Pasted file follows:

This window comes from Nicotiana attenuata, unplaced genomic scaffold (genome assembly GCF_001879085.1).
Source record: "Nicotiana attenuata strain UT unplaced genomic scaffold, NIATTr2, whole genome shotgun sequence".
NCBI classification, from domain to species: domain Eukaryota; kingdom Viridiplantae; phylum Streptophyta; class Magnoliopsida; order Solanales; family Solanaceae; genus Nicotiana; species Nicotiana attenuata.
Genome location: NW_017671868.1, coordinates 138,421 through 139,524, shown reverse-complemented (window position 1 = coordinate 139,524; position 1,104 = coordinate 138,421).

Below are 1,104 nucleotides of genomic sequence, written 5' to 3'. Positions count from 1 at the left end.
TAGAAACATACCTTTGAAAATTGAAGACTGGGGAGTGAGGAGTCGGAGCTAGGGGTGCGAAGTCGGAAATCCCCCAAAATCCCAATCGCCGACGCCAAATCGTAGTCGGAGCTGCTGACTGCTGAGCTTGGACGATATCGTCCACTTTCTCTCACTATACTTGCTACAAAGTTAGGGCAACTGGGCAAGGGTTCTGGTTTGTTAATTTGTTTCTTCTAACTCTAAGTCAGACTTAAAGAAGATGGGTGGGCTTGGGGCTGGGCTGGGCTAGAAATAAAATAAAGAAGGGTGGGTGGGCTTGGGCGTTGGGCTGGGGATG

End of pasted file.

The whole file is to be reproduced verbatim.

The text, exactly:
This window comes from Nicotiana attenuata, unplaced genomic scaffold (genome assembly GCF_001879085.1).
Source record: "Nicotiana attenuata strain UT unplaced genomic scaffold, NIATTr2, whole genome shotgun sequence".
NCBI classification, from domain to species: domain Eukaryota; kingdom Viridiplantae; phylum Streptophyta; class Magnoliopsida; order Solanales; family Solanaceae; genus Nicotiana; species Nicotiana attenuata.
Genome location: NW_017671868.1, coordinates 138,421 through 139,524, shown reverse-complemented (window position 1 = coordinate 139,524; position 1,104 = coordinate 138,421).

Below are 1,104 nucleotides of genomic sequence, written 5' to 3'. Positions count from 1 at the left end.
TAGAAACATACCTTTGAAAATTGAAGACTGGGGAGTGAGGAGTCGGAGCTAGGGGTGCGAAGTCGGAAATCCCCCAAAATCCCAATCGCCGACGCCAAATCGTAGTCGGAGCTGCTGACTGCTGAGCTTGGACGATATCGTCCACTTTCTCTCACTATACTTGCTACAAAGTTAGGGCAACTGGGCAAGGGTTCTGGTTTGTTAATTTGTTTCTTCTAACTCTAAGTCAGACTTAAAGAAGATGGGTGGGCTTGGGGCTGGGCTGGGCTAGAAATAAAATAAAGAAGGGTGGGTGGGCTTGGGCGTTGGGCTGGGGATG